Almighty God, Who hast granted us Thy holy Word and revealed Thyself to us therein, and through it dost teach us the way of righteous living: Grant us ever to reverence, love, and treasure the Holy Scriptures; implant within us the desire constantly to read and study them; and as Thou hast promised wisdom to all who seek it, teach us by Thy Holy Spirit wisdom for this earthly life, so that we may grow in grace and in the knowledge of Jesus, our Lord, and be made wise unto salvation; through the Same Jesus Christ, our Lord. Amen.
God’s grace, mercy, and peace are yours from God our Father, through our Lord Jesus Christ.
In the name of Jesus. Amen.
Our best learning comes when we get things wrong. Growing can be painful, but educators like to promote a growth mindset. Students might prefer to have perfect scores and get everything right all the time, but for almost everyone that’s not realistic. Worse, perfect scores usually mean the student’s not learning much. When you try hard but still get something wrong, you probably won’t get it wrong the next time you see it. “Mistakes are where the new learning goes.”
As long as you’re alive, that principle works fine. But our gospel shows where it stops being helpful. The rich man and Lazarus both died when the story begins. Only then did the rich man discover his mistake. He tried to use what he learned, but it was too late for him.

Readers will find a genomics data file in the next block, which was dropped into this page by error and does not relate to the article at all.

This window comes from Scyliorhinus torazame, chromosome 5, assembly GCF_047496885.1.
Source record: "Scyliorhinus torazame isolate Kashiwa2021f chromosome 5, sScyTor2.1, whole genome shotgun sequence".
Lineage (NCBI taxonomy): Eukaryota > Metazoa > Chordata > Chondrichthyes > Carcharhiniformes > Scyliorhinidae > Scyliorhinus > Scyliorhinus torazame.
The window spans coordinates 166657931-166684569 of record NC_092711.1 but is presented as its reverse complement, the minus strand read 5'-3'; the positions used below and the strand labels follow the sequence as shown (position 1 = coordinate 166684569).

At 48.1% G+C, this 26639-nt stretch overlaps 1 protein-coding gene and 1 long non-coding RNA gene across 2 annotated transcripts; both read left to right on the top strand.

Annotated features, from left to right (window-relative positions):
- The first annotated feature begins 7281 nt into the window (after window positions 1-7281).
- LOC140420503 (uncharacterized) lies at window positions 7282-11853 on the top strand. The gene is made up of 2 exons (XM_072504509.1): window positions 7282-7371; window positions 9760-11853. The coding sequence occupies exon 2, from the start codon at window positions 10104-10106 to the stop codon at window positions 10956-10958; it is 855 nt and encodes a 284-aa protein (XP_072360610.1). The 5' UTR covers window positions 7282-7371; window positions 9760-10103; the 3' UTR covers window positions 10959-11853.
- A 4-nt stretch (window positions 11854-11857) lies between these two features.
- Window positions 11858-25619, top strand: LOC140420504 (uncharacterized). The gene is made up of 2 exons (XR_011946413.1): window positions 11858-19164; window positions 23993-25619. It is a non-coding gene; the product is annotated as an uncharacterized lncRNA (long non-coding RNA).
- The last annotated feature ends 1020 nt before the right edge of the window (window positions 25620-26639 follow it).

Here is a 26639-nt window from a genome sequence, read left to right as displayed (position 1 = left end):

If you can hear my voice, it’s not too late for you. By giving us today’s Gospel, Jesus is allowing us to learn something important without making the mistake ourselves. If you do learn from it, you are truly blessed.
19 “There was a rich man who was clothed in purple and fine linen and who feasted sumptuously every day. 20 And at his gate was laid a poor man named Lazarus, covered with sores, 21 who desired to be fed with what fell from the rich man’s table. Moreover, even the dogs came and licked his sores. 22 The poor man died and was carried by the angels to Abraham’s side. The rich man also died and was buried, 23 and in Hades, being in torment, he lifted up his eyes and saw Abraham far off and Lazarus at his side. 24 And he called out, ‘Father Abraham, have mercy on me, and send Lazarus to dip the end of his finger in water and cool my tongue, for I am in anguish in this flame.’ 25 But Abraham said, ‘Child, remember that you in your lifetime received your good things, and Lazarus in like manner bad things; but now he is comforted here, and you are in anguish. 26 And besides all this, between us and you a great chasm has been fixed, in order that those who would pass from here to you may not be able, and none may cross from there to us.’ 27 And he said, ‘Then I beg you, father, to send him to my father’s house— 28 for I have five brothers—so that he may warn them, lest they also come into this place of torment.’ 29 But Abraham said, ‘They have Moses and the Prophets; let them hear them.’ 30 And he said, ‘No, father Abraham, but if someone goes to them from the dead, they will repent.’ 31 He said to him, ‘If they do not hear Moses and the Prophets, neither will they be convinced if someone should rise from the dead.’”
This is God’s Word. Sanctify us through the truth, O Lord. Your Word is truth. Amen.
Dear fellow redeemed,